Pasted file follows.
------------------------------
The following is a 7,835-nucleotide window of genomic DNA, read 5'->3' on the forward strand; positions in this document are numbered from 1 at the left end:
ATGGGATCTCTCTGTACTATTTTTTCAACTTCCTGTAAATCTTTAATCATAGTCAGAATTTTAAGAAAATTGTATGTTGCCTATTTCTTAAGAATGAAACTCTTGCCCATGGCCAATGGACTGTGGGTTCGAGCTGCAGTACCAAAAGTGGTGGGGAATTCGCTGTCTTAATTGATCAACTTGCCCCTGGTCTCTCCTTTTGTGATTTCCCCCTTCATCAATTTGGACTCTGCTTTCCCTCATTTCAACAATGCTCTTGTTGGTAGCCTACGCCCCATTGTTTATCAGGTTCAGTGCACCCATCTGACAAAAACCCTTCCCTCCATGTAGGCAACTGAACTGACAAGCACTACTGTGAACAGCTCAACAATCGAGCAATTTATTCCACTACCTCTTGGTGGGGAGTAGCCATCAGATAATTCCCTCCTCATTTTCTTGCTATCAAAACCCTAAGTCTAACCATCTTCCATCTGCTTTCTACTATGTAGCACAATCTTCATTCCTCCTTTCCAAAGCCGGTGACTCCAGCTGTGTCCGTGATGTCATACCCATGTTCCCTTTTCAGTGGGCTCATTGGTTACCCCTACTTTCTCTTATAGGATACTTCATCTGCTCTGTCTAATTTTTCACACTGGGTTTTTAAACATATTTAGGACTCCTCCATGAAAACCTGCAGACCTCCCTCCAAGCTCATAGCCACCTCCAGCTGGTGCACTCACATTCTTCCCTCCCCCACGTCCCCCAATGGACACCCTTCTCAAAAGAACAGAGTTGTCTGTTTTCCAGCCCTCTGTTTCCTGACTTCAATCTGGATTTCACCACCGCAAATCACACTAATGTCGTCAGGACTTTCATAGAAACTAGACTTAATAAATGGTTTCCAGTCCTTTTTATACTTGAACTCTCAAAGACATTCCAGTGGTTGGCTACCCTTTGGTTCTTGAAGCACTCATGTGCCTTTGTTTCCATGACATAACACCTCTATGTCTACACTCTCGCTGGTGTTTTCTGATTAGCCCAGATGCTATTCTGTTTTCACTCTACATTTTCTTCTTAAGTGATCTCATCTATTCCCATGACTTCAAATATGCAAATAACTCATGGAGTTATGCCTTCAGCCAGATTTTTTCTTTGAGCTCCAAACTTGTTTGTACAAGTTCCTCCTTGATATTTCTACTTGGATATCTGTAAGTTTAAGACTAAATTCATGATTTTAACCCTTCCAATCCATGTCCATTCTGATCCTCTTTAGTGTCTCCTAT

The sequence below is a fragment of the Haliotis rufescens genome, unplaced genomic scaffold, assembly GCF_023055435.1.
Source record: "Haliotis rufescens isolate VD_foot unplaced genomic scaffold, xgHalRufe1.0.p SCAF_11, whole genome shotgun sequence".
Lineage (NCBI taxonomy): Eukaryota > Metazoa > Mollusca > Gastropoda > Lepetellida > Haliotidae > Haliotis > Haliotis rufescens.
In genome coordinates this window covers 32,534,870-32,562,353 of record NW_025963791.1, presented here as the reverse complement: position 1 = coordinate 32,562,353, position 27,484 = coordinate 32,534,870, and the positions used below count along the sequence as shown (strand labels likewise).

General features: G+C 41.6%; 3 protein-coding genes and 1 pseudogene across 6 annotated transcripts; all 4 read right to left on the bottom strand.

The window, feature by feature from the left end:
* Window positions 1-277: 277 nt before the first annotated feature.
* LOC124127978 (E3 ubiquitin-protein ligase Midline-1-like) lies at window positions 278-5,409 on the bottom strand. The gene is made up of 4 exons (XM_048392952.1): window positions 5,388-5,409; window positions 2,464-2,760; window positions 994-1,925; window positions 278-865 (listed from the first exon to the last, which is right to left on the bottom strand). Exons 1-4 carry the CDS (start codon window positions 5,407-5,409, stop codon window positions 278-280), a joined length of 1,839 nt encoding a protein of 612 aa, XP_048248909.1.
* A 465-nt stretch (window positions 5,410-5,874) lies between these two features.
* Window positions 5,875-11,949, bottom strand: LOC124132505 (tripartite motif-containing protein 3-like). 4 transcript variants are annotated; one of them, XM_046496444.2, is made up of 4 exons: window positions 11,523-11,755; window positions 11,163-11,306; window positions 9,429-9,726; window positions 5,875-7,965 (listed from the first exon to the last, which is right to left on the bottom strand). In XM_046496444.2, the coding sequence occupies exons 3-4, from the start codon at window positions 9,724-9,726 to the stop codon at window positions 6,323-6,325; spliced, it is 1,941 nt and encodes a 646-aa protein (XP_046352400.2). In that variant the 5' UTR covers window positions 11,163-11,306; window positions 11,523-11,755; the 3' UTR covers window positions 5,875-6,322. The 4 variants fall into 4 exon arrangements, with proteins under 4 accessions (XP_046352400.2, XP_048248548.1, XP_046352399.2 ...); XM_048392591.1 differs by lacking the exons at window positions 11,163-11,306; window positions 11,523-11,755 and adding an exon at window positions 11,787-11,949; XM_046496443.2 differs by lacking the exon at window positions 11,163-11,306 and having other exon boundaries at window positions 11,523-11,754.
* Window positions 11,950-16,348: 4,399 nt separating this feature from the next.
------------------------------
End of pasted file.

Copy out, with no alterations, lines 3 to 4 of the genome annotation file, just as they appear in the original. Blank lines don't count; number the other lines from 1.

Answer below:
The sequence below is a fragment of the Haliotis rufescens genome, unplaced genomic scaffold, assembly GCF_023055435.1.
Source record: "Haliotis rufescens isolate VD_foot unplaced genomic scaffold, xgHalRufe1.0.p SCAF_11, whole genome shotgun sequence".